-------------------------------------------------------
> Looks like a good test, but I do have a couple of
> questions. What is the vapor pressure of silicone
> fluid? If you did the same thing with gasoline,
> wouldn't you get bubbles even though there was no
> air trapped in the gasoline? Could the bubbles be
> vaporized silicone, rather than entrapped air?
>>>>>>>>>>>>>>>>>>>>>>>>>>>>>>>>>>>>>>>>

Without looking it up I can tell you that the vapor pressure of DOT 5 brake fluid is WAY higher than any gasoline, other than aviation fuel maybe.

For those of you out there that swear the DOT 5 is what you use, good for you. Personally I don't like the feel of the pedal after installing it. Yes there is a difference in pedal feel. With the DOT 5 fluid I cannot control the amount of braking modulation in the race car.

Now the question, does moisture get into the brake system when using DOT 5 fluid? The answer is STILL yes. It just doesn't mix with the fluid.

Ken Hand
Handy Car Care
248 613 8586

Vairmech@aol.com

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Re: Silicone brake fluid revisited
Posted by: Pedigo ()
Date: December 17, 2017 07:00AM

vairmech Wrote:
-------------------------------------------------------

> Now the question, does moisture get into the brake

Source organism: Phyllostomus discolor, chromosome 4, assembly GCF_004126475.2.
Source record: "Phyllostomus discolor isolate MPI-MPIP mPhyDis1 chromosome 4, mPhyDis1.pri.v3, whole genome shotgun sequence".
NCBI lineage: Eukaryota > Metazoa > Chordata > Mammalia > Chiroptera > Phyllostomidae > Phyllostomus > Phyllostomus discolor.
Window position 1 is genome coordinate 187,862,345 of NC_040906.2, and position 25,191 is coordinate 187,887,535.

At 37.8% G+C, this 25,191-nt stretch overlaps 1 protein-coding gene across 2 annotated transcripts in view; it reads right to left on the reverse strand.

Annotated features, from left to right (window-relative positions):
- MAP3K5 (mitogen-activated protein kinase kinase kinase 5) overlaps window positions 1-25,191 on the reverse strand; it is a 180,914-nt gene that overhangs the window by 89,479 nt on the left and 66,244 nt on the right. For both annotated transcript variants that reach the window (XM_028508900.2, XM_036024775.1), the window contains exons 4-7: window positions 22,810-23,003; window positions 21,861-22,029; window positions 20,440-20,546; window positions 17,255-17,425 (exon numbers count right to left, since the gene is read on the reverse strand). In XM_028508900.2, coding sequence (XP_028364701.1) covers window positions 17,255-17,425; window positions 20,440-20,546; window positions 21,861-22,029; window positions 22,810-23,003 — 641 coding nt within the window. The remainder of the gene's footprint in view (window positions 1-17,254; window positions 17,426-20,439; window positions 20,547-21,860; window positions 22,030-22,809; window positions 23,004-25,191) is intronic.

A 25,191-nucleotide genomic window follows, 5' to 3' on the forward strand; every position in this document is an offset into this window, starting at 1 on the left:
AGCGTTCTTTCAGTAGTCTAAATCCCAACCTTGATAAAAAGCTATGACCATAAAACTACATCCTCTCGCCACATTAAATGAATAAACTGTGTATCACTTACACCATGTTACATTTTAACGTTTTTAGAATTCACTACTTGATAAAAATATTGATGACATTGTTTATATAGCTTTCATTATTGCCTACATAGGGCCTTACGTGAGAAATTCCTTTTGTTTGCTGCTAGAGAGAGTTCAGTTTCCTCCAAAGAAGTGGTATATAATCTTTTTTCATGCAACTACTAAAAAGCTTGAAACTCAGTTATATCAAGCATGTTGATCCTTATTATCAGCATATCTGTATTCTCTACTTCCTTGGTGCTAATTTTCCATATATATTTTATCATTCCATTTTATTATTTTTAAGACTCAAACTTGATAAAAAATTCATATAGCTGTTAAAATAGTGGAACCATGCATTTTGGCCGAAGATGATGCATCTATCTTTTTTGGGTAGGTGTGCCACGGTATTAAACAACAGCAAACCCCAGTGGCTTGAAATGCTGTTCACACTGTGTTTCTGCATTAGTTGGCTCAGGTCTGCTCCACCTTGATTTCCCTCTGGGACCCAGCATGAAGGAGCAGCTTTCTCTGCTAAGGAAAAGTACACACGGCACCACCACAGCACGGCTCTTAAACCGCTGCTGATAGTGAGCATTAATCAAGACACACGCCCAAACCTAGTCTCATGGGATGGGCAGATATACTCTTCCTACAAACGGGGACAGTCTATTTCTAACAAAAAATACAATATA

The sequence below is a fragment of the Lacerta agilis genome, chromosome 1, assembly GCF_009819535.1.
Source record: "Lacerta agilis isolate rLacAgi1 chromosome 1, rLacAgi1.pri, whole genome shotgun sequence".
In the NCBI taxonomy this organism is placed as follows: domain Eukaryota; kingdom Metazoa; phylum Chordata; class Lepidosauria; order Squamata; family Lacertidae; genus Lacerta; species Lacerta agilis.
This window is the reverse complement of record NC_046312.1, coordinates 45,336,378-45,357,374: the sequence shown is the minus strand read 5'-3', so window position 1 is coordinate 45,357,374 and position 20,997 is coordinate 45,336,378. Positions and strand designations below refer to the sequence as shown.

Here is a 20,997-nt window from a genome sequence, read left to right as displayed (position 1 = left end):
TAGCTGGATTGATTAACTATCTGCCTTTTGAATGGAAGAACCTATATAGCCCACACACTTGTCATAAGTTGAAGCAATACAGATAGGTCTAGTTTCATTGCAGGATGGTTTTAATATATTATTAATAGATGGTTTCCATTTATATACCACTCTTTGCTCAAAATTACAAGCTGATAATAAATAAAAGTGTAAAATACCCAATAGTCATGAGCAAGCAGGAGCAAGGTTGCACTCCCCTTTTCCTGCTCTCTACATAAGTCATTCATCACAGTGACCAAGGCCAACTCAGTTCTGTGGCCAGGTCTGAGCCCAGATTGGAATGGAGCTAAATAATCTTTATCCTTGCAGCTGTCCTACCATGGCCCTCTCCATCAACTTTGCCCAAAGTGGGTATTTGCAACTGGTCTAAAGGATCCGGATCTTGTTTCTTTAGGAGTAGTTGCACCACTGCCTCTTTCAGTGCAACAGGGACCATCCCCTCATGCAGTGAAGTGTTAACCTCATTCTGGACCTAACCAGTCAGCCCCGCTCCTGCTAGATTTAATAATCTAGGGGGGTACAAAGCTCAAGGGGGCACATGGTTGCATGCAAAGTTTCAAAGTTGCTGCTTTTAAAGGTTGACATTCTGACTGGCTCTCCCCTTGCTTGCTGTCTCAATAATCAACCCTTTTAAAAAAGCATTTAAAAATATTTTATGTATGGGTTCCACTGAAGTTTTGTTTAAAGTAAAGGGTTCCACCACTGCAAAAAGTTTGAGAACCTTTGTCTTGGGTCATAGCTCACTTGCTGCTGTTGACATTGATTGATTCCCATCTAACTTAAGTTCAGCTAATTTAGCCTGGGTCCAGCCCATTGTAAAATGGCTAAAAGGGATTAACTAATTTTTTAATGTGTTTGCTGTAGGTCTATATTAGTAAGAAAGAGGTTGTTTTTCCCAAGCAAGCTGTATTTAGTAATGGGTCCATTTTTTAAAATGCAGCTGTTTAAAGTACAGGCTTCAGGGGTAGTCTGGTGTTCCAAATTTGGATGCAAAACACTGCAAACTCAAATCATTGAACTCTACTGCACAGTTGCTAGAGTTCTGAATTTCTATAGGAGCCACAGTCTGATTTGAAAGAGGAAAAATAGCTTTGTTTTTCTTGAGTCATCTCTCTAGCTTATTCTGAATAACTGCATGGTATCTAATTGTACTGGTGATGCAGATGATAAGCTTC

> system when using DOT 5 fluid? The answer is STILL
> yes. It just doesn't mix with the fluid.


Is the MC the cuprit here? For both moisture and airation?

Moisture=condensation building up on the inside of the MC above the fluid level due to thermal cycles.
Airation=vibration of the MC on rough roads,therby mixing the fluid and the trapped air above the fluid,(creating micro bubbles)and getting introduced into the lines when applying brake.



Edited 1 time(s). Last edit at 12/17/2017 07:02AM by Pedigo.

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Re: Silicone brake fluid revisited
Posted by: joelsplace ()
Date: December 17, 2017 07:46AM

I wondered about the moisture. With DOT5 doesn't it just sink to the bottom and cause problems faster than regular fluid?

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Re: Silicone brake fluid revisited
Posted by: Pedigo ()
Date: December 17, 2017 08:08AM

I intentionally used DOT5 on my brand new brake system to "avoid" the potential of moisture contamination. The bleeding process was lengthy to rid all micro bubbles from the system,but well worth the effort. Always had a strong pedal feel since,and I feel confident braking in any condition,no matter the situation.
(When your knees are the crumple zone,you REALLY think about confidence)



Edited 1 time(s). Last edit at 12/17/2017 08:09AM by Pedigo.

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Re: Silicone brake fluid revisited
Posted by: Frank DuVal ()
Date: December 17, 2017 10:55AM

OK, vapor pressure of DOT 5 is .07 mmHg @ 68°F.